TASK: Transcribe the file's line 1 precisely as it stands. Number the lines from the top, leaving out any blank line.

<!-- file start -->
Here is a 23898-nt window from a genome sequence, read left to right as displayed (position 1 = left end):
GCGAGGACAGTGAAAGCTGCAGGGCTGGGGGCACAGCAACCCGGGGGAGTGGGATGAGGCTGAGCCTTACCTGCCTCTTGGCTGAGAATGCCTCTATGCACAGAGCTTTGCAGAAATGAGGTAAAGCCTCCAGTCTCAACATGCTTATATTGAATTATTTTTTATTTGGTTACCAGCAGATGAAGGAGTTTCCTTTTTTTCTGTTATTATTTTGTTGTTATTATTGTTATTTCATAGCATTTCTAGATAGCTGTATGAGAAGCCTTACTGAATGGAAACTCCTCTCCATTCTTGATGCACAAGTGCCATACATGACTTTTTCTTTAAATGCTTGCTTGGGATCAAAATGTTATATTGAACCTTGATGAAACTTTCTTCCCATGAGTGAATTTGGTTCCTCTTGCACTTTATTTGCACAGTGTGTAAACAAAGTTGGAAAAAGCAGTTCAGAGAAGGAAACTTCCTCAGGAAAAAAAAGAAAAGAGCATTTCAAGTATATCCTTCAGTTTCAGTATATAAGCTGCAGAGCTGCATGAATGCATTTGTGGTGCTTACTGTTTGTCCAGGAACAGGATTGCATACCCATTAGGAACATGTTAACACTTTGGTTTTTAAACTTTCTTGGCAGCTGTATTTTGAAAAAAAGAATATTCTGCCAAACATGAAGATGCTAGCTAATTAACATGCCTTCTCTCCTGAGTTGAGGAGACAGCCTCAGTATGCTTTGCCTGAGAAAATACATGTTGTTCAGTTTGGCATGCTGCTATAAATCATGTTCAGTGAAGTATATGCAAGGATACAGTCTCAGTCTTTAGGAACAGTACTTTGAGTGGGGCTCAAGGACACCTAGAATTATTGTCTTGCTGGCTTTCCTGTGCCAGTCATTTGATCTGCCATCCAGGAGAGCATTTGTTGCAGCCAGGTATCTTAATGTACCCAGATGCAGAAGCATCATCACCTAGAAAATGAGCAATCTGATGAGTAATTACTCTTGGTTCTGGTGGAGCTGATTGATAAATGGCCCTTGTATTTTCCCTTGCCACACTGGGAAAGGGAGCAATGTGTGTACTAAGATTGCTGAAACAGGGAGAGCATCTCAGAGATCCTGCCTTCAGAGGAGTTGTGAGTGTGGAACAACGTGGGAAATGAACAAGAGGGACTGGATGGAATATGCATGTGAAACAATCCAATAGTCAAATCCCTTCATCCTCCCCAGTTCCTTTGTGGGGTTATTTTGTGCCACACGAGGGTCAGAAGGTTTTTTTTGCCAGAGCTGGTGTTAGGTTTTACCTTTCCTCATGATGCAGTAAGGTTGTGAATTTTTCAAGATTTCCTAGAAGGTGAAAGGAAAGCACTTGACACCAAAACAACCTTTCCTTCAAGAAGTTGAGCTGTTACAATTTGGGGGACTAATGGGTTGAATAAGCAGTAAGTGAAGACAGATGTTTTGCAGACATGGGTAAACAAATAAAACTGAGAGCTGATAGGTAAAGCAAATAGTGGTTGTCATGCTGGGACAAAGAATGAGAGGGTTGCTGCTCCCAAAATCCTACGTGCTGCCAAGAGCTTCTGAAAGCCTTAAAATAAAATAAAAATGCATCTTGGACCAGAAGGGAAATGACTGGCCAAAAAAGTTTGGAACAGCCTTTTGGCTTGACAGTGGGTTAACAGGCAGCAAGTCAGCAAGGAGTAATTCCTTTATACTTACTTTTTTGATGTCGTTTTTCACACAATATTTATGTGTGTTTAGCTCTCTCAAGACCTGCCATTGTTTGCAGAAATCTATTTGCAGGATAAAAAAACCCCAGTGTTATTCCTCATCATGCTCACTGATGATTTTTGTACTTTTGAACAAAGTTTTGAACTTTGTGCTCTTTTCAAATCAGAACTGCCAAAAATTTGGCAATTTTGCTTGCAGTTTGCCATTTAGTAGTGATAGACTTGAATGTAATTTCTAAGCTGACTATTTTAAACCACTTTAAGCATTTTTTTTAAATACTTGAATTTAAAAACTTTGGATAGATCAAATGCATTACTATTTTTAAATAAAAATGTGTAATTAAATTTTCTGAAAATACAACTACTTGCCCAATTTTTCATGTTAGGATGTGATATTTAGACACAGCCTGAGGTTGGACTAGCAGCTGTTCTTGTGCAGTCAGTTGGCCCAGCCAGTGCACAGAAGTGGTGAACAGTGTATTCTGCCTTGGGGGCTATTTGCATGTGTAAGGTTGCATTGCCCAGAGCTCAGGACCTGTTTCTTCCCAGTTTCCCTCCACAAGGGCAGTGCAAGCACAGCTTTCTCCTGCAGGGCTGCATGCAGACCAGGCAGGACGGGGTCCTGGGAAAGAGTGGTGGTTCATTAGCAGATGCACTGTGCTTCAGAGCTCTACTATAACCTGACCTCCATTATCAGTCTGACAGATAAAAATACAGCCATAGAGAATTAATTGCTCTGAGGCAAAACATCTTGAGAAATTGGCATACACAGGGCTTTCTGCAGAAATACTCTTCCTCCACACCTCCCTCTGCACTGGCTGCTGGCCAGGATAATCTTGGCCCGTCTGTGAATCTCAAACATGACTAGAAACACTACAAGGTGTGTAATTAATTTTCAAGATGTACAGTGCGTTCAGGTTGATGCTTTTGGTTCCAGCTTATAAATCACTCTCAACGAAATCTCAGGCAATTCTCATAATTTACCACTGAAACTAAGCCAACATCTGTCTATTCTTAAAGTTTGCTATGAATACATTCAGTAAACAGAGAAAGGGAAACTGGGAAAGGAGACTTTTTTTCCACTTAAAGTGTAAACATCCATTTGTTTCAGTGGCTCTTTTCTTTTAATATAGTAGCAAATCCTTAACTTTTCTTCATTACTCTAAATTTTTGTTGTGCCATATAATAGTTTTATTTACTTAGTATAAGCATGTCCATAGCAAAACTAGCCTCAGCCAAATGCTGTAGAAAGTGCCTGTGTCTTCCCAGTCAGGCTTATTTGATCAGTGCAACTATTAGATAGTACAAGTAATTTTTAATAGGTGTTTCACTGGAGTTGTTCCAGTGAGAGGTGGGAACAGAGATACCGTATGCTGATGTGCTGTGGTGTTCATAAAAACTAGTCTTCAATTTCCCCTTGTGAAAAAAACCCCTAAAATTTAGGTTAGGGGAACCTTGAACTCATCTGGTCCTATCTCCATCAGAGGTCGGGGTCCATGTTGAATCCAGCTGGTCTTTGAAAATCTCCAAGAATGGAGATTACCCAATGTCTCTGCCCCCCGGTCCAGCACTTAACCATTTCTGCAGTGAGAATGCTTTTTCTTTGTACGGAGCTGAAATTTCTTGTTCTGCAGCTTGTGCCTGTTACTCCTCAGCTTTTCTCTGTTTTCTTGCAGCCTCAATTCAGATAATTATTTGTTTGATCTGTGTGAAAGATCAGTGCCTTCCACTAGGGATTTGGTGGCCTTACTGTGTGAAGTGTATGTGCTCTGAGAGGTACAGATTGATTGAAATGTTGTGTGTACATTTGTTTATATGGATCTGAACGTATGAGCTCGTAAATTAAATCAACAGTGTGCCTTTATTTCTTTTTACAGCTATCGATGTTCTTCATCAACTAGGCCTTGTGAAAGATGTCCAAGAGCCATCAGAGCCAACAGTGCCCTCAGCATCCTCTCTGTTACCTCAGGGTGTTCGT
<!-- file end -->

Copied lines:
Here is a 23898-nt window from a genome sequence, read left to right as displayed (position 1 = left end):